Author: Gavin <email@example.com>
Usually, the guest OS is running on top of QEMU, which is regarded as normal linux process running on top of host OS. Just like following figure shows, multiple guest OS and QEMU processes could be coexisting simultaneously. On the other hand, the host OS is running beneath them to control all possible resources like CPU, memory, I/O etc.
Figure 1. QEMU and Guest/Host OS
At the early stage of investigation on KVM and QEMU, I thought KVM is full capable of emulating the whole system to support the upper guest OS. It turned to be wrong totally with more understanding KVM and QEMU architecture. The fact is that KVM is helping QEMU to achive more efficiency and performance. Further more, QEMU and host OS together supplies the integrated running environment for the upper guest OS.
First of all, guest OS is unaware of the situation that it's running on top of QEMU. That's to say, guest OS thinks it's running on excluded physical RAM, which starting from address 0x0 usually. On the other hand, QEMU is one of the running processes on top of host OS and what address space QEMU can see is virtual space. On the other hand, KVM is running in the kernel space of host OS and it should be aware of the reserved physical address range dedicated for upper guest OS. The situation looks a little bit comprehensive. In order to simplify that for better understanding, I'd like to split the complex into pieces.
Guest OS: It's maintaining its own page table so that Guest Virtual Address (GVA) could be translated into the Guest Phyiscal Address (GPA), which is only meaningful to guest OS itself. In Power architecture, which is being maintained by IBM together with other organizations like Freescale, the translation from GVA to GPA is done through Hash Page Table (HPT). As well, the physical address of the HPT is traced by dedicated Special Register (SR) - SDR1.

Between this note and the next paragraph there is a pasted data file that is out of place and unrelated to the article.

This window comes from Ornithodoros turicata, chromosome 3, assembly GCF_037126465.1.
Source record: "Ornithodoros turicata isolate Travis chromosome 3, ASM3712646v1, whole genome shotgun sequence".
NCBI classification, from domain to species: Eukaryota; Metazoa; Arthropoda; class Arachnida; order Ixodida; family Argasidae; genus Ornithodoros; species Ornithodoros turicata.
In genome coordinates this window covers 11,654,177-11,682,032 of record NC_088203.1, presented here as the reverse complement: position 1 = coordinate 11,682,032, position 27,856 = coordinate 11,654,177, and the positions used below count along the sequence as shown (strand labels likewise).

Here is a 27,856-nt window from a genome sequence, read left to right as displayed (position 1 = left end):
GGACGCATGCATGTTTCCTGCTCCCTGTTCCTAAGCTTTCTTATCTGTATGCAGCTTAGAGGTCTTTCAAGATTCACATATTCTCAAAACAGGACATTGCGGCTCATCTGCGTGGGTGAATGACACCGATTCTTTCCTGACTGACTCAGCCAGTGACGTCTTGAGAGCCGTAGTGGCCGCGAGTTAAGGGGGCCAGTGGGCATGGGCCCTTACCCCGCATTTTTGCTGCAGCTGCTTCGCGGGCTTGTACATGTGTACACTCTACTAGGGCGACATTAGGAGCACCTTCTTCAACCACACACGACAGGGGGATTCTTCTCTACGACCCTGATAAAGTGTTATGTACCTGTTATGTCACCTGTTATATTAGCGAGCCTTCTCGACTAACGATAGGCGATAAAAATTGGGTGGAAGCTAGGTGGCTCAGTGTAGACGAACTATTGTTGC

QEMU: Firstly, it's one of user processes of host OS. From that standpoint, QEMU only owns the virtual space, which can be translated to Host Physical Address (HPA) space by QEMU's page table.
Host OS/KVM: Finally, guest OS will tie up the CPU for some period to fulfil guest OS requests including computing, memory and IO access. In order for that, host OS has to translate GPA to HPA. That's the most difficult part of address translation across the virtualized system.
In oder to help understanding the situation more clearly, following figure is presented to show how the different address types are translated from top to the bottom. More detailed, GVA is translated to GPA by Hash Page Table (HPT) of the guest OS. GPA is finally translated to HPA by host OS.
Figure 2. Address Translation